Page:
On Grit, the last piece on this album, I recorded my playing on an 18th-century organ in the famous Santa Prisca Cathedral in Guerrero, Mexico. Plaster and fine dust had filled the organ pipes which so graced this glorious instrument and created magnificent sound distortions. Perhaps you can imagine how blessed I felt when years ago during one of my sweaty and dusty road experiences I walked into that sacred sound space. It was just last year I finally composed Grit using those recordings from that damaged organ and processed the sounds electronically. Those recordings, behaving as any other good seeds do, grew into a composition.
Q: Tell us about a place in the world that had a big impact on your art?
A: Every city I have lived in has brought me meaningful experiences. And often, those experiences were different from what I had expected. But of all places, my time in San Francisco was the most unexpected. The city had one of the greatest impacts on my music and creative work. It brought a big shift into my perspectives which had been shaped during my years in Paris where I studied harp.
…And speaking of an impact, one day a piano fell down a flight of stairs in front of me and broke into pieces. This event led me to create a piece for piano, harp and child’s voice. After that, it felt natural to stop performing classical music and to focus on composing and recording my own music. I also began to meet and improvise with some of the best musicians in the alternative music scene. During that time I was also learning about and incorporating electronic sounds into my work. This gave me a whole new direction to explore different ideas in music.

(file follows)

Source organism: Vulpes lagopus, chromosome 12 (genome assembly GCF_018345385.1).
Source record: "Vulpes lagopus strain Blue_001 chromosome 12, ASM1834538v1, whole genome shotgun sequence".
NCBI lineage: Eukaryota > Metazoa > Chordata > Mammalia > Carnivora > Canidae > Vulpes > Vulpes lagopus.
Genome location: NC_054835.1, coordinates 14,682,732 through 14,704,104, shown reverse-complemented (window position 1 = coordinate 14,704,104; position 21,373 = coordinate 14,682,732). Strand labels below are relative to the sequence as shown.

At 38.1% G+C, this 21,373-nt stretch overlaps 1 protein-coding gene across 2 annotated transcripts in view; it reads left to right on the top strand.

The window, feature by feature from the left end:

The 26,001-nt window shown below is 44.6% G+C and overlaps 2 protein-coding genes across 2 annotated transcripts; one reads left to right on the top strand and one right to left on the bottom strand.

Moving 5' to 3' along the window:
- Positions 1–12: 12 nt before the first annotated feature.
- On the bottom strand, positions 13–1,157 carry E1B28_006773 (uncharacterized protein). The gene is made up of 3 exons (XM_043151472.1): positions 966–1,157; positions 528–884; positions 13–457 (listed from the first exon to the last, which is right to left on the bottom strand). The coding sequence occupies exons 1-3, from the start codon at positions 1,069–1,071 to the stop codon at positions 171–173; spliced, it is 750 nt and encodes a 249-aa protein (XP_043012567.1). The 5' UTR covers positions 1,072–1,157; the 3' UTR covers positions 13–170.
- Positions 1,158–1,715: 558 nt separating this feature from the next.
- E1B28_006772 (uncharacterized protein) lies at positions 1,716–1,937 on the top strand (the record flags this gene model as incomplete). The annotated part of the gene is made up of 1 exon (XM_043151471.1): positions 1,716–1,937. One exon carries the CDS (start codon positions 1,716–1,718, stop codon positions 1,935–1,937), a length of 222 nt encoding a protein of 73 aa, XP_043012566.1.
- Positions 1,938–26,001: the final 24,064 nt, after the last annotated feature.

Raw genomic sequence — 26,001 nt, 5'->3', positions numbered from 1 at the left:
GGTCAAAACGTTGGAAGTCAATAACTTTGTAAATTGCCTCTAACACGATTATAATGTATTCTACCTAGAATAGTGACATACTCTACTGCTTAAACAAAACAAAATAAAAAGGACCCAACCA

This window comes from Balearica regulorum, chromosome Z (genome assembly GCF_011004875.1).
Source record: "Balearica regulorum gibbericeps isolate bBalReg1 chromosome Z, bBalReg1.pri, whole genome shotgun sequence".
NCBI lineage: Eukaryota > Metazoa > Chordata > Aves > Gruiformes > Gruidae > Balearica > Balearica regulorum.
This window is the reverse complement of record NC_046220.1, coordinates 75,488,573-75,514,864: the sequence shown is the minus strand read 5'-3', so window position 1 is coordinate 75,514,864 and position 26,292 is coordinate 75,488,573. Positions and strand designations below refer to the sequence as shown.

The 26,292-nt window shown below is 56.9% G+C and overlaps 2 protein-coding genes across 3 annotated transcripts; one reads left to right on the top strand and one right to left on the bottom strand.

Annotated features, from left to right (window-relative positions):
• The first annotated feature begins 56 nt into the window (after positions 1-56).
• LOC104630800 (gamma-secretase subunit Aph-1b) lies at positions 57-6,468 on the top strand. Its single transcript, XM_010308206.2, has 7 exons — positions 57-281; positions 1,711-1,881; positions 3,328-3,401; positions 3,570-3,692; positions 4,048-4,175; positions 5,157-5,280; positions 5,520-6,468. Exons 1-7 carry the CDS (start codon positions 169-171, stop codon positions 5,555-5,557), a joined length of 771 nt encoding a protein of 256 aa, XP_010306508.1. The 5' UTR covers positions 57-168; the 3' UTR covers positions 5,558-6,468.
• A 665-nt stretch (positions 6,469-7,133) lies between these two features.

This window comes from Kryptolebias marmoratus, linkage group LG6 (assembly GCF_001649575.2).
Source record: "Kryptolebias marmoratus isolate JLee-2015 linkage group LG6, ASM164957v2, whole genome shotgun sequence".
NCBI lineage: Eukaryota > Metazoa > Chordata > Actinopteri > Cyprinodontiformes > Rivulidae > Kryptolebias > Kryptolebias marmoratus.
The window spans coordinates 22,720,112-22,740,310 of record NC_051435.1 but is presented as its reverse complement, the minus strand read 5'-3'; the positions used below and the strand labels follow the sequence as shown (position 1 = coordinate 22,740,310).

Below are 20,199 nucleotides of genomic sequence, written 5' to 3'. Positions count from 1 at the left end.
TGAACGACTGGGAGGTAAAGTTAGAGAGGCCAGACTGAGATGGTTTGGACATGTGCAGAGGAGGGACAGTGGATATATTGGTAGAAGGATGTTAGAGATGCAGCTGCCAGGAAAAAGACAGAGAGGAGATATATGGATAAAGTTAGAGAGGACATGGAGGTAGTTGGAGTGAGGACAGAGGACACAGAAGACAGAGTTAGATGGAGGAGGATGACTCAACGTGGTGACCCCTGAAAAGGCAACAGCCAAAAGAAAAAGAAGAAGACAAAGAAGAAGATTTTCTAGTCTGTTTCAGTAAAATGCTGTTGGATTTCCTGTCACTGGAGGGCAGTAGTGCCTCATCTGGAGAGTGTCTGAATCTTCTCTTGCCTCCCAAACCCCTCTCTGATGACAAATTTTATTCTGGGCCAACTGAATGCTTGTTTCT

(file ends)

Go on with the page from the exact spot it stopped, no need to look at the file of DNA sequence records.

Q: What does a perfect day look like to you?
A: Everything depends on how I feel about my creative work; which sometimes feels like work and not so creative. So, back to your question, let’s say on a good day, I’d make coffee early in the morning and sit on the bench in our garden watching the sun play different colors on wet grass like shiny powdery glass. I’ll think of some idea, something, that if I do it right now may take me to a new point in my composition. With that thought, I would go to my studio with the coffee and in my pajamas and work. And if things start happening a most splendid gratified feeling would arise. Following that, I would have a day on the beach with sweet peaches and a melon, and a really, really good book. I would swim in the ocean with Relja and Annie, our canine grandchild who also loves the waves.